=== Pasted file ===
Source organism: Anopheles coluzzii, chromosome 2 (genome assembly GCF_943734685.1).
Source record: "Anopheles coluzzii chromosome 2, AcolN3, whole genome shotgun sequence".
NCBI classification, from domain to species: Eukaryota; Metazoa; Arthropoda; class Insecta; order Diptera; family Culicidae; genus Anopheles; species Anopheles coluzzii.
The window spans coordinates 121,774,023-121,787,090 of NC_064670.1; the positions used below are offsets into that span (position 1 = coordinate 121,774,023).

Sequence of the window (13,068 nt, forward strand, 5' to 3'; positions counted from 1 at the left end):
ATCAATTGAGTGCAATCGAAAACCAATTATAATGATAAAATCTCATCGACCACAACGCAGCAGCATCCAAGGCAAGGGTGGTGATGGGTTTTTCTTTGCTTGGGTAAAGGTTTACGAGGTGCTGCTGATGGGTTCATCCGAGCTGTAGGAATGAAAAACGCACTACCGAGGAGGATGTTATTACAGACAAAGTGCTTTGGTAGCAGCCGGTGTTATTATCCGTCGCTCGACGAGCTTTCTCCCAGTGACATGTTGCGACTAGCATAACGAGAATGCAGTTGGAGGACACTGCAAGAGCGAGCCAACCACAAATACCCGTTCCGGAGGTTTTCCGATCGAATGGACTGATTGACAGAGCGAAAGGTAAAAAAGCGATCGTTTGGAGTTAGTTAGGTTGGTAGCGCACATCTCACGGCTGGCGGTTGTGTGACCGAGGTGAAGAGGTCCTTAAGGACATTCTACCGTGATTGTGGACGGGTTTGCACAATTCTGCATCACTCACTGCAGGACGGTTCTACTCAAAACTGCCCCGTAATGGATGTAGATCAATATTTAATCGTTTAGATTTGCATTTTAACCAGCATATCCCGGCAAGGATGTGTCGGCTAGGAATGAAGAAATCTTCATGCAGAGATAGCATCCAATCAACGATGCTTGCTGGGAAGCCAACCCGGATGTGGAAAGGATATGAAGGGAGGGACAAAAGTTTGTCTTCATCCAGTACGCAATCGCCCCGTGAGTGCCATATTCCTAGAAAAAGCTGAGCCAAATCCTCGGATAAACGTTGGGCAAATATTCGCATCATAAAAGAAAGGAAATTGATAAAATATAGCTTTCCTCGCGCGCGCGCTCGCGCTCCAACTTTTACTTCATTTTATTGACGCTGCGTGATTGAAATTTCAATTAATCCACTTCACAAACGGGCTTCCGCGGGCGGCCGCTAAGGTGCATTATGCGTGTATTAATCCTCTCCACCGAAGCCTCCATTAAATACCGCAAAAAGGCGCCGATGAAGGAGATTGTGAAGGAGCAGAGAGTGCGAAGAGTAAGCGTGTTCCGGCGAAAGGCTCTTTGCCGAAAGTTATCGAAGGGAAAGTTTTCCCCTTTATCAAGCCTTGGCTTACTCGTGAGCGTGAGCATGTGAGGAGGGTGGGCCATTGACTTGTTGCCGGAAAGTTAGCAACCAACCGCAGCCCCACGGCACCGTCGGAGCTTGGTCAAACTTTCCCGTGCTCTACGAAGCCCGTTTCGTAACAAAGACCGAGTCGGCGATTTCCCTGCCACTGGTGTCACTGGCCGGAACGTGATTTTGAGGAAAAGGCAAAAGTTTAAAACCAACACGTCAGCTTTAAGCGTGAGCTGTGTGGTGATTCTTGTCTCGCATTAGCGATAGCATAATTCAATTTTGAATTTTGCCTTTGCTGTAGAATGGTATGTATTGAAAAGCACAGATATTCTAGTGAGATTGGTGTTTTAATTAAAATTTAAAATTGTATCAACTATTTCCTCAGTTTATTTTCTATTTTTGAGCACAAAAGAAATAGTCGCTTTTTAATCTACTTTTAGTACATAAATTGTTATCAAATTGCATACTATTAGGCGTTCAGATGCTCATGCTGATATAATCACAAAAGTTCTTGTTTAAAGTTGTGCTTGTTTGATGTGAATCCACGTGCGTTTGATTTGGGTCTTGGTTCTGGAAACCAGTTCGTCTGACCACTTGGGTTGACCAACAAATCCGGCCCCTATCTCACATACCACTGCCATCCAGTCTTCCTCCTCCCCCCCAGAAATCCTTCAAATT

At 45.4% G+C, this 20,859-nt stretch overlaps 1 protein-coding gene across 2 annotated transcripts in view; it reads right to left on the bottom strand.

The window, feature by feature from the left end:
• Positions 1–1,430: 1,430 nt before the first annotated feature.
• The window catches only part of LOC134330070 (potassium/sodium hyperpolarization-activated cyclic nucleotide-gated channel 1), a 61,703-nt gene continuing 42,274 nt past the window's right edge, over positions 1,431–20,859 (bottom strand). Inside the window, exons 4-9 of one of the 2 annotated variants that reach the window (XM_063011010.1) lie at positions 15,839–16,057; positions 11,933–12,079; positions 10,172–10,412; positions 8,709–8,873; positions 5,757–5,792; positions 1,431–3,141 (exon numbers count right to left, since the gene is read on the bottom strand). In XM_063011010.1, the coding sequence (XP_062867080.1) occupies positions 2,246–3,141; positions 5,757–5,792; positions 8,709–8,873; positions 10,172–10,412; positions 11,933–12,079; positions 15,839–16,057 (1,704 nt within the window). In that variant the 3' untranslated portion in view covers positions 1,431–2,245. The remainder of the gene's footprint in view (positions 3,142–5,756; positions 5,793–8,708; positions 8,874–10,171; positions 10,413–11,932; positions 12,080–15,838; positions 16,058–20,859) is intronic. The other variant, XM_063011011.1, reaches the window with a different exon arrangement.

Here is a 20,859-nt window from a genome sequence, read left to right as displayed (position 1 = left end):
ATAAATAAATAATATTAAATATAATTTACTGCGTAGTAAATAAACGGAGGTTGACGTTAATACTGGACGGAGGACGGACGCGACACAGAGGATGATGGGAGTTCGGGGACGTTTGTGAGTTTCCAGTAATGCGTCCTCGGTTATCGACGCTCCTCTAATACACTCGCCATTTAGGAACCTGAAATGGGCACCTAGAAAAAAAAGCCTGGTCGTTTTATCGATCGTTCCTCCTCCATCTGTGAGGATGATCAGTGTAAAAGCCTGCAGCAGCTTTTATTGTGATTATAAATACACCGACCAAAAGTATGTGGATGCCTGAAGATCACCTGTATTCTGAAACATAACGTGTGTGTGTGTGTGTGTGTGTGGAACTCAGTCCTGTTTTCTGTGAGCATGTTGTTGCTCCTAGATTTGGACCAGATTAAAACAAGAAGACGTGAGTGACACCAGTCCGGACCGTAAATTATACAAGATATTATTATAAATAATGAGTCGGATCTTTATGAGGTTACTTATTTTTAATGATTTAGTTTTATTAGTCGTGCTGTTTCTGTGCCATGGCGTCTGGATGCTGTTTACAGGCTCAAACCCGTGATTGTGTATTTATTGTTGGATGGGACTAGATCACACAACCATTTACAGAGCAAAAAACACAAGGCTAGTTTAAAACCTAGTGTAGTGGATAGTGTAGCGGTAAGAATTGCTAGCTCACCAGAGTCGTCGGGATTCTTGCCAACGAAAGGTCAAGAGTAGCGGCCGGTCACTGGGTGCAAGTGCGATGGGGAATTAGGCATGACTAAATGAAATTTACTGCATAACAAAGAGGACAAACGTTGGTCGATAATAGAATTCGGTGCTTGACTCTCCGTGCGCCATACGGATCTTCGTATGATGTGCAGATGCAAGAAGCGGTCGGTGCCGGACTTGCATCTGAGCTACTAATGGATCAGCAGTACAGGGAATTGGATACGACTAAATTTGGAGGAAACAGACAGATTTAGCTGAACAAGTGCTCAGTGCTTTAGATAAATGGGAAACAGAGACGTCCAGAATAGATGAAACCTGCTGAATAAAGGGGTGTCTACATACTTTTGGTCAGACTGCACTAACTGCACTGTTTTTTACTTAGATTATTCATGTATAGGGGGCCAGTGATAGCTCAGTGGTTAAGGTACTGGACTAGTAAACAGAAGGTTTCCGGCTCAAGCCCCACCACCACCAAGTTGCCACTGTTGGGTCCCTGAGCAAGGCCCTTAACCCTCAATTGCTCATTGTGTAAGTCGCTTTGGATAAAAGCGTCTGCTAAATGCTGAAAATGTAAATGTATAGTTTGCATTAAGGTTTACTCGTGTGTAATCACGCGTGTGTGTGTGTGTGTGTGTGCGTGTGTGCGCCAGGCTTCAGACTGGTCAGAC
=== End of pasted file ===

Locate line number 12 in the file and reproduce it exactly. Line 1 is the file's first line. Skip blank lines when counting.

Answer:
ATAAATAAATAATATTAAATATAATTTACTGCGTAGTAAATAAACGGAGGTTGACGTTAATACTGGACGGAGGACGGACGCGACACAGAGGATGATGGGAGTTCGGGGACGTTTGTGAGTTTCCAGTAATGCGTCCTCGGTTATCGACGCTCCTCTAATACACTCGCCATTTAGGAACCTGAAATGGGCACCTAGAAAAAAAAGCCTGGTCGTTTTATCGATCGTTCCTCCTCCATCTGTGAGGATGATCAGTGTAAAAGCCTGCAGCAGCTTTTATTGTGATTATAAATACACCGACCAAAAGTATGTGGATGCCTGAAGATCACCTGTATTCTGAAACATAACGTGTGTGTGTGTGTGTGTGTGTGGAACTCAGTCCTGTTTTCTGTGAGCATGTTGTTGCTCCTAGATTTGGACCAGATTAAAACAAGAAGACGTGAGTGACACCAGTCCGGACCGTAAATTATACAAGATATTATTATAAATAATGAGTCGGATCTTTATGAGGTTACTTATTTTTAATGATTTAGTTTTATTAGTCGTGCTGTTTCTGTGCCATGGCGTCTGGATGCTGTTTACAGGCTCAAACCCGTGATTGTGTATTTATTGTTGGATGGGACTAGATCACACAACCATTTACAGAGCAAAAAACACAAGGCTAGTTTAAAACCTAGTGTAGTGGATAGTGTAGCGGTAAGAATTGCTAGCTCACCAGAGTCGTCGGGATTCTTGCCAACGAAAGGTCAAGAGTAGCGGCCGGTCACTGGGTGCAAGTGCGATGGGGAATTAGGCATGACTAAATGAAATTTACTGCATAACAAAGAGGACAAACGTTGGTCGATAATAGAATTCGGTGCTTGACTCTCCGTGCGCCATACGGATCTTCGTATGATGTGCAGATGCAAGAAGCGGTCGGTGCCGGACTTGCATCTGAGCTACTAATGGATCAGCAGTACAGGGAATTGGATACGACTAAATTTGGAGGAAACAGACAGATTTAGCTGAACAAGTGCTCAGTGCTTTAGATAAATGGGAAACAGAGACGTCCAGAATAGATGAAACCTGCTGAATAAAGGGGTGTCTACATACTTTTGGTCAGACTGCACTAACTGCACTGTTTTTTACTTAGATTATTCATGTATAGGGGGCCAGTGATAGCTCAGTGGTTAAGGTACTGGACTAGTAAACAGAAGGTTTCCGGCTCAAGCCCCACCACCACCAAGTTGCCACTGTTGGGTCCCTGAGCAAGGCCCTTAACCCTCAATTGCTCATTGTGTAAGTCGCTTTGGATAAAAGCGTCTGCTAAATGCTGAAAATGTAAATGTATAGTTTGCATTAAGGTTTACTCGTGTGTAATCACGCGTGTGTGTGTGTGTGTGTGTGCGTGTGTGCGCCAGGCTTCAGACTGGTCAGAC